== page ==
If you're thinking the 1976 Ford F-250 featured on these pages looks a little familiar, you're right. In last month's "A Classic Truck Can Survive" we covered installing a set of smog-legal Hedman Elite headers sourced from Summit Racing, and replaced a bad freeze plug while it was exposed. I did the work in my driveway on jackstands and, as usual, I made a few missteps determining the best order in which to do things. The corrected methods will appear in the captions.

In addition, time constraints associated with meeting a deadline caused me to use parts that I wouldn't recommend. A good example was not opting for a mini-starter when I believe that all header installations should include a mini-starter to provide more room and avoid future starter problems associated with heat exposure.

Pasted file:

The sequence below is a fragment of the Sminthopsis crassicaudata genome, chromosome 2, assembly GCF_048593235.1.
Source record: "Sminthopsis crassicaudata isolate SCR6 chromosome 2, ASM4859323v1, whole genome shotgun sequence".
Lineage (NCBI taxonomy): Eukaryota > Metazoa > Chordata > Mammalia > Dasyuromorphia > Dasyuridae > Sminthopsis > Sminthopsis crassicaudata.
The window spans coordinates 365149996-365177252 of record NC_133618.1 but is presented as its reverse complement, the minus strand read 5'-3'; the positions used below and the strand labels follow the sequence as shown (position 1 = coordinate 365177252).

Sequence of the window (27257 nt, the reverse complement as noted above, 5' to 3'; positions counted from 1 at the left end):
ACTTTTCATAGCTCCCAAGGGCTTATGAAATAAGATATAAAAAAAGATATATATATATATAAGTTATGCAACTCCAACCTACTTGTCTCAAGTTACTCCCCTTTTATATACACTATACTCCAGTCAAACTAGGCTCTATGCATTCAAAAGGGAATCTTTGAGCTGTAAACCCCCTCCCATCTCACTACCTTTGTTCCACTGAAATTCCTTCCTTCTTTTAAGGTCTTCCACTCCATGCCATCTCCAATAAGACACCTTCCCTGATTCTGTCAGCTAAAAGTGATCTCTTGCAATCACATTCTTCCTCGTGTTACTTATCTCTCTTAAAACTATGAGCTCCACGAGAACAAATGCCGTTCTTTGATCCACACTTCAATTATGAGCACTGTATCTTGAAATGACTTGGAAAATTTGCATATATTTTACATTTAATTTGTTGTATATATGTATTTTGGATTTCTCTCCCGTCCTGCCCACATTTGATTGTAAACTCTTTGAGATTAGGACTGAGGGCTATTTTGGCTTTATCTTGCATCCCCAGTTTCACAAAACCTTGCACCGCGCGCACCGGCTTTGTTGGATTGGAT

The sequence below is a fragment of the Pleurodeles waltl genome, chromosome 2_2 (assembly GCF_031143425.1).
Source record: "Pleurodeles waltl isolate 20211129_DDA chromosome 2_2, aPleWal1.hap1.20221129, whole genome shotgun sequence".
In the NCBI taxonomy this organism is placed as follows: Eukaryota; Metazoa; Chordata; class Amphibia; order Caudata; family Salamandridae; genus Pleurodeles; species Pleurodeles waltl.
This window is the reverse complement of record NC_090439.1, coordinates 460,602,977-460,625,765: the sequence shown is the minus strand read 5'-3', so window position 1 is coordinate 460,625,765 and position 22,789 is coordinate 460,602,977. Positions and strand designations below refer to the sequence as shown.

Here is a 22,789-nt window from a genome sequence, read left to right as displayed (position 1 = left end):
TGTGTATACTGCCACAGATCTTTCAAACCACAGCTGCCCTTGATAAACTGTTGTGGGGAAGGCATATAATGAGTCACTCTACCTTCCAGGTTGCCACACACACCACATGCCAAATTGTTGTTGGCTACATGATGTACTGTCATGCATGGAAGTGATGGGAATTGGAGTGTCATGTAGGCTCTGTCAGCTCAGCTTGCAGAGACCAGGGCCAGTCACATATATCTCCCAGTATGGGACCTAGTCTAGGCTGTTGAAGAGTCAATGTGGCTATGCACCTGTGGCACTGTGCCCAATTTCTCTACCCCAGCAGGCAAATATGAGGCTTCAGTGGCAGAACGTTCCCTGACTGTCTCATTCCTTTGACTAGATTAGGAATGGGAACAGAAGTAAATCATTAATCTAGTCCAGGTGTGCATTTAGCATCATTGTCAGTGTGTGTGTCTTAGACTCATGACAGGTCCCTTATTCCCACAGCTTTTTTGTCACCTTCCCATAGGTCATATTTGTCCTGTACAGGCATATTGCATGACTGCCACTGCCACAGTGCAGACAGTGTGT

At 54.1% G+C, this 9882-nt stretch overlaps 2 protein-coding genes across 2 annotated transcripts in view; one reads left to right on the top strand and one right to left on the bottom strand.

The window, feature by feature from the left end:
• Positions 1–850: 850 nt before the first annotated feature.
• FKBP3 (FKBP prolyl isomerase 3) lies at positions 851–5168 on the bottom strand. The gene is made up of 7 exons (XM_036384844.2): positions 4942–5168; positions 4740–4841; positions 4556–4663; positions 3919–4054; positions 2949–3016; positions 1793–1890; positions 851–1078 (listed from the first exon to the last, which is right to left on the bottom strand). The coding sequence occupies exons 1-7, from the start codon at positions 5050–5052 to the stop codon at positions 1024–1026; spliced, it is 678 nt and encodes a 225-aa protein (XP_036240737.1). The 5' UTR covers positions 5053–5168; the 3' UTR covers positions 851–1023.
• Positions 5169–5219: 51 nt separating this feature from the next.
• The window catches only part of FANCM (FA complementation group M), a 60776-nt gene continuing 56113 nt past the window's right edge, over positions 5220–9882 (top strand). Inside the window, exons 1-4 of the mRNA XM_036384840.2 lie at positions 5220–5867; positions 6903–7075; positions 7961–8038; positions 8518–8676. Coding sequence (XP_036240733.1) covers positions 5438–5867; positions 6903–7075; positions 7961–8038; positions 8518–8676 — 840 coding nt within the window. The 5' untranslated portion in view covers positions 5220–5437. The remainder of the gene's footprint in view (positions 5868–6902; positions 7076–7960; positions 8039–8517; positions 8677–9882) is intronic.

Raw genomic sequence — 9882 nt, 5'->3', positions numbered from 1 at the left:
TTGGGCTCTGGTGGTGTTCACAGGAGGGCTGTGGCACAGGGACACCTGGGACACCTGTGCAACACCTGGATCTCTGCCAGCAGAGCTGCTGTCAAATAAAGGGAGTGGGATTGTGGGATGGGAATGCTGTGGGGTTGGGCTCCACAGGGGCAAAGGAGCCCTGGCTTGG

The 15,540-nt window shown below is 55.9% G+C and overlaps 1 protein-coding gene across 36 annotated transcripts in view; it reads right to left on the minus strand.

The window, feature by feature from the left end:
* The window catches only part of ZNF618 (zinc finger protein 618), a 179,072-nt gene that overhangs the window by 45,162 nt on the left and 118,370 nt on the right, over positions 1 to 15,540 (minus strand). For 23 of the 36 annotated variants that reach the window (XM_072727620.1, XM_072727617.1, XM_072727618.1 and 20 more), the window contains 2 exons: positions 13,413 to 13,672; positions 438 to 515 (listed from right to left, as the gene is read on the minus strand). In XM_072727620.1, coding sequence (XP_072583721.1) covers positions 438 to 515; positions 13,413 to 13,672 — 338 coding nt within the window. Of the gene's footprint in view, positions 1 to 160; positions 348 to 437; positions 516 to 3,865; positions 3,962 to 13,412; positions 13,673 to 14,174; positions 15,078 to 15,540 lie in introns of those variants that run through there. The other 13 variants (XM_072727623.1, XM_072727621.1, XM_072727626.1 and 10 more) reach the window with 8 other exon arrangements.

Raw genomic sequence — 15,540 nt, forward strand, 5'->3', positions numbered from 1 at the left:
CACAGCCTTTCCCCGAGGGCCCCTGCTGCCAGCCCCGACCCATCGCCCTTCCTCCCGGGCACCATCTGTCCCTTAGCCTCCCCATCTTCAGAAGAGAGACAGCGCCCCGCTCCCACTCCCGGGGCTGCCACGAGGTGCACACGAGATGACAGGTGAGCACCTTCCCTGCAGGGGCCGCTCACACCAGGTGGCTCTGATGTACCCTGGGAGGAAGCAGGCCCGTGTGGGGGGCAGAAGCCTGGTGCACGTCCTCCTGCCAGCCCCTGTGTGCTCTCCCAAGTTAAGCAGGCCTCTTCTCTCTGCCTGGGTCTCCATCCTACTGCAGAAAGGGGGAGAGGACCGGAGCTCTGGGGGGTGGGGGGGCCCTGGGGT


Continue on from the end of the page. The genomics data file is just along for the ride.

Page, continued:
The main idea is to inform CT readers that a nice original truck doesn't have to be scrapped just because it's a year/model that's required to pass a smog test. Vehicle emissions inspection requirements vary from state to state and in different countries. For specific information check with SEMA SAN (www.semasan.com) to find out what the emission requirements are in your area. It's surprising how many states require smog certification. All it takes is a little research in Summit Racing's catalog to find the right parts and pick up performance, while still retaining smog compliance.

Before I could drive the 1976 up to the Muffler Man in Placentia, California, to have the Flowmaster catalytic converters and 2-into-2 muffler installed, the cooling system had to be reassembled. A point made in last month's issue was anytime one disassembles a truck to install a specific part it's always a good idea to check if there's anything else that needs attention. There's no sense in having to do the job twice. Removing the water pump, radiator, and hoses made it a lot easier to install the Hedman headers, plus make some much-needed repairs and improvements to the stock cooling system.